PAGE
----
transformed this alpha-mask in camera space into projector
image space by using our 2-pass rendering technique. With
a fixed alpha-mask for each projector, we simply render a
textured rectangle with appropriate transparency as the last
stage of the real-time rendering process.
4.4
Tracked Viewer Registration
The user location is measured by an infrared tracking device. To use the tracker readings, we need to compute the
transformation between the coordinate system of the tracking system and the WCS defined by the physical calibration pattern. Therefore, before moving the physical calibration pattern from our reference projector, we also find the
correspondences between four 3D points on the calibration
pattern in calibration pattern coordinates and tracker system coordinates. We again use the Lagrangian multipliers
method to find the rigid transformation between tracker coordinate space and display WCS.
5
NEW TECHNIQUES
Errors in tracked user location cause no geometric registration problems between projectors as long as all rendering
processes are fully synchronized. However, errors in the estimation of the display surface and the camera/projector
parameters are critical. When these errors are small, the
display is seamless. When the errors grow, the display becomes discontinuous where projectors overlap. Methods for
addressing second-order errors such as for radial lens distortion and non-linear bundle adjustment to improve the
global estimate of the camera/projector calibration can reduce the average mis-registration error, but our experiments
have shown that radial distortion and bundle adjustment
improve estimates only marginally, and do not prevent the
viewer from perceiving mis-registrations in large-scale environments.
Therefore, to yield acceptable visual results we need to
address the two primary sources of error - display surface
estimation and projector calibration. We next review these
error terms and then present new calibration and rendering
techniques for preserving a seamless display.
5.1
Display Surface Errors
Display surface estimation is dependent on calibrated cameras and piecewise-registered 3D points that are connected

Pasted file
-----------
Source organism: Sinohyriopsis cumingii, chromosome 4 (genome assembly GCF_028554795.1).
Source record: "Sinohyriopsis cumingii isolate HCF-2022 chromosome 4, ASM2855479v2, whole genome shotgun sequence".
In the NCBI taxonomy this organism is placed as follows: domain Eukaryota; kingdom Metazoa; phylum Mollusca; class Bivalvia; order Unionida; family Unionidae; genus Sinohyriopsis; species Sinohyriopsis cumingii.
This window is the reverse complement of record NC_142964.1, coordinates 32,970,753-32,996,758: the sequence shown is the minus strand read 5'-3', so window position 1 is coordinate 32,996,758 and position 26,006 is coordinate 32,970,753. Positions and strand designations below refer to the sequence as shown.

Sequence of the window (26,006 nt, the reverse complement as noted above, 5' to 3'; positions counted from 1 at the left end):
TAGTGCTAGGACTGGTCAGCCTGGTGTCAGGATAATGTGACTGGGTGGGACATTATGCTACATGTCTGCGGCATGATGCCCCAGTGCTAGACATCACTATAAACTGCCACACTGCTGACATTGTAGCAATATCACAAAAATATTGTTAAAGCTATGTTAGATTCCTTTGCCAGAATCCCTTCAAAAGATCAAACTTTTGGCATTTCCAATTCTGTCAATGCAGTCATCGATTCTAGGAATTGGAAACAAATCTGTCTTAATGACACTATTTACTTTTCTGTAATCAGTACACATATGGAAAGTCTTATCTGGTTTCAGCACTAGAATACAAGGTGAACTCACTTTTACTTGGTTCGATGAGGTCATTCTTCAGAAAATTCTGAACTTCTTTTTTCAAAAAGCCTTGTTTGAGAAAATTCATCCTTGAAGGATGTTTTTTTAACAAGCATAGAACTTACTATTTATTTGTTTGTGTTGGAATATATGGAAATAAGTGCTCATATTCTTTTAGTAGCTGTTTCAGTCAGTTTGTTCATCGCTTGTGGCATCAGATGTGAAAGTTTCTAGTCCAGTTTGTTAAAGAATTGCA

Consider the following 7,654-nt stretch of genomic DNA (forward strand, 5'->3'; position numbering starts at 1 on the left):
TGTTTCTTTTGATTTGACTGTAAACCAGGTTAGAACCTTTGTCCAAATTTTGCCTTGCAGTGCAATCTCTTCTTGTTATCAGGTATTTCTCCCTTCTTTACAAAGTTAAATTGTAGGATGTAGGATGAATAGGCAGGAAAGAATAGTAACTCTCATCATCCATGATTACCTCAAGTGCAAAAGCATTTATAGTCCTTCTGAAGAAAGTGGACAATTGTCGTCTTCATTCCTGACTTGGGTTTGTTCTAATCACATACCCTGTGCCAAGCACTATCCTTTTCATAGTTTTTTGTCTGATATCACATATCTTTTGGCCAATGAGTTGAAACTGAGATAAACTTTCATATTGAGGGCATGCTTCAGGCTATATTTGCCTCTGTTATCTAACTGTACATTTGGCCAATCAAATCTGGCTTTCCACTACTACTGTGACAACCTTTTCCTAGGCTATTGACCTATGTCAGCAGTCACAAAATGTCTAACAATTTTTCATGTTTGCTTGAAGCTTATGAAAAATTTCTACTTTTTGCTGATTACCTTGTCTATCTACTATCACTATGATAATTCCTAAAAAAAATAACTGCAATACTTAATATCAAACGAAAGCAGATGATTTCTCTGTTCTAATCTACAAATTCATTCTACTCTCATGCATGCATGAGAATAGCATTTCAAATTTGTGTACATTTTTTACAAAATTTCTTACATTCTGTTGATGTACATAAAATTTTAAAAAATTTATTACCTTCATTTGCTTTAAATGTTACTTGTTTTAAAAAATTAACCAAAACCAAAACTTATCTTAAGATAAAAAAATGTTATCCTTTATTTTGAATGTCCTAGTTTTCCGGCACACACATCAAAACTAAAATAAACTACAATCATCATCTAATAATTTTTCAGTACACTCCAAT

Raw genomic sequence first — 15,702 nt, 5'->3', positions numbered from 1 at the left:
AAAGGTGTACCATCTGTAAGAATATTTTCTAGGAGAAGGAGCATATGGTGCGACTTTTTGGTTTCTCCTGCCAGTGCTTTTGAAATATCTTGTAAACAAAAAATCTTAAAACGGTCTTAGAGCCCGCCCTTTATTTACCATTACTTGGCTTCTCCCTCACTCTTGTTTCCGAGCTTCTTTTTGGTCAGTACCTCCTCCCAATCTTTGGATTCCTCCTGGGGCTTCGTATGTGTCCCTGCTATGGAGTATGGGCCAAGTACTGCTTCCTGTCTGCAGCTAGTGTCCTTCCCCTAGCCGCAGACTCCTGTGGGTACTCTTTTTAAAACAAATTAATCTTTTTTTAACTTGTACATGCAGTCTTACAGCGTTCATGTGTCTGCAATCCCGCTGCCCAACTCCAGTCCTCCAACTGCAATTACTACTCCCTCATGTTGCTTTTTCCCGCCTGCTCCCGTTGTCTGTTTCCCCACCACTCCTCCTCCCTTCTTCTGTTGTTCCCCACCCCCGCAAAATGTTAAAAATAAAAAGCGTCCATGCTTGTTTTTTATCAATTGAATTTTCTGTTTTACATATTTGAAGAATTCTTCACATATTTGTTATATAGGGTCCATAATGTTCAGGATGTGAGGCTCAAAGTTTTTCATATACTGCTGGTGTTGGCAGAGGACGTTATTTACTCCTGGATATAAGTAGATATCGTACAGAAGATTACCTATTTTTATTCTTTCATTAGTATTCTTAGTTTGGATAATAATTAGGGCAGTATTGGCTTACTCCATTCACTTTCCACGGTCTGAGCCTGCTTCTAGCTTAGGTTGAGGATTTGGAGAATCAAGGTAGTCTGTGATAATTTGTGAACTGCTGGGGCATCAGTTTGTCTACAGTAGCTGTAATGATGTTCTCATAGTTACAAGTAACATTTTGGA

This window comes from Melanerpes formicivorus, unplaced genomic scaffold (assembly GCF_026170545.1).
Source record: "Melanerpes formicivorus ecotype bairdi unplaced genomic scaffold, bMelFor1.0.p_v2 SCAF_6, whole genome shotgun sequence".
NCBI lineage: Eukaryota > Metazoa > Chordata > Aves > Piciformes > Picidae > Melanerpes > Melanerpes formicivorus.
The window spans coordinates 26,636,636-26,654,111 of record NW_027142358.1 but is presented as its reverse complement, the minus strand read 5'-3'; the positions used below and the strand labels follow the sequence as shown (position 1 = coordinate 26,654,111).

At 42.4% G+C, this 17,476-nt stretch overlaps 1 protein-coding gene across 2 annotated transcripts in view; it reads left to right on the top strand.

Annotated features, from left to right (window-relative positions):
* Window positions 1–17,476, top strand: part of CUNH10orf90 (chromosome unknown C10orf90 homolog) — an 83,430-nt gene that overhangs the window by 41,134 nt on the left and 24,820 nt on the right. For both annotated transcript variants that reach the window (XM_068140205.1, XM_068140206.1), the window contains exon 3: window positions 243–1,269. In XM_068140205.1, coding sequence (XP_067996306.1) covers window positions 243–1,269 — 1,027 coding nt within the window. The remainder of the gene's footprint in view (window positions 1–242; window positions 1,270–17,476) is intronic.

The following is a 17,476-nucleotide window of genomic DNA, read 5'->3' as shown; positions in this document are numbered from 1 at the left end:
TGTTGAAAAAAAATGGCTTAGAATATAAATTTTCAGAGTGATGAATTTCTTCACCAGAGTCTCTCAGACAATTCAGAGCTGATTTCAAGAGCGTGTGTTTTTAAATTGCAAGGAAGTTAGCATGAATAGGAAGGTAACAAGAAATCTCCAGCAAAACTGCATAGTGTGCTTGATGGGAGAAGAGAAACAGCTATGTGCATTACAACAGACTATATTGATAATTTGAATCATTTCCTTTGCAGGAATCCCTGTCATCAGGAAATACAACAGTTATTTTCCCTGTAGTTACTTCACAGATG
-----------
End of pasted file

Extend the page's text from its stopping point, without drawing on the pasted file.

into meshes. Small errors that are present in camera calibration are magnified as errors in the final computed display
surface, resulting in an erroneous display surface. These
errors are attributed to the following operations: display
surface estimation include initial camera calibration from
the calibration pattern, which requires feature detection and
camera-parameter estimation; feature detection and stereo
correspondence from structured light techniques; recovery of
3D coordinates using triangulation; coordinate frame registration of meshes by estimating a rigid transformation to
bring them into alignment. Because the final display surface
will never be exact, we have developed techniques to lessen
the effect of display surface errors on the final rendered imagery.
5.2
Projector Calibration Error
Projector calibration is dependent on the 3D display surface
points that are reconstructed by the camera system. The relationship between the 3D points and the 2D pixel locations
that illuminate those points is the basis for calibration. Because of errors in the computed location of the 3D points, the
projection matrix for light projectors does not map the 3D
display surface points exactly onto their 2D pixel locations.
The re-projection error is directly dependent on errors in
the 3D display surface reconstruction; errors are small when
only one or two projectors and cameras are used, but grow
as the system scales. Due to these errors in the projection
matrices of light projectors, we have developed an imagebased technique to lessen the effect of re-projection errors
on the final rendered imagery.
5.3
Geometric Error Compensation
In order to create geometrically seamless imagery for the
viewer, we compensate for errors in 3D (display surface)
and 2D (calibration of projector in the form of a projection matrix from 3D display-space to the 2D frame buffer).
Specifically, we base our methods on two objectives:
• neighboring projectors should use exactly the same representation of the display surface geometry
• the projection matrix for a light projector should map
3D screen points onto the exact 2D pixels that illuminated them during the structured light process
If the overall environment reconstruction process was accurate, both objectives would automatically be satisfied. However, because it is inevitable that inaccuracies exist, our approach is to enforce geometric continuity in the registered
display surface in the projector overlap regions, and to guarantee geometric fidelity of the final imagery illuminated by
the projector. In the next two section we present two techniques for accomplish these goals.
5.4
Surface Mesh Unification
The objective is to create a single representation of the display surface from the multiple meshes recovered by different
stereo camera pairs. A single unified display surface will
not have discontinuities in regions where projectors overlap,
reducing geometric mis-registrations. The rigid transformation applied to each of the meshes brings them into near
alignment, but discontinuities still exist due to errors in the
3D recovery.
Specifically, two distinct but overlapping meshes are
brought into approximate alignment in a common coordinate system using the set of corresponding points that overlap between the two and are seen by the stereo camera pair
(described in Section 4.1). Stereo pairs Ci and Ci+1 may
both see illuminated pixels from projectors Pi and Pi+1 , and
such corresponding points are used for the alignment. After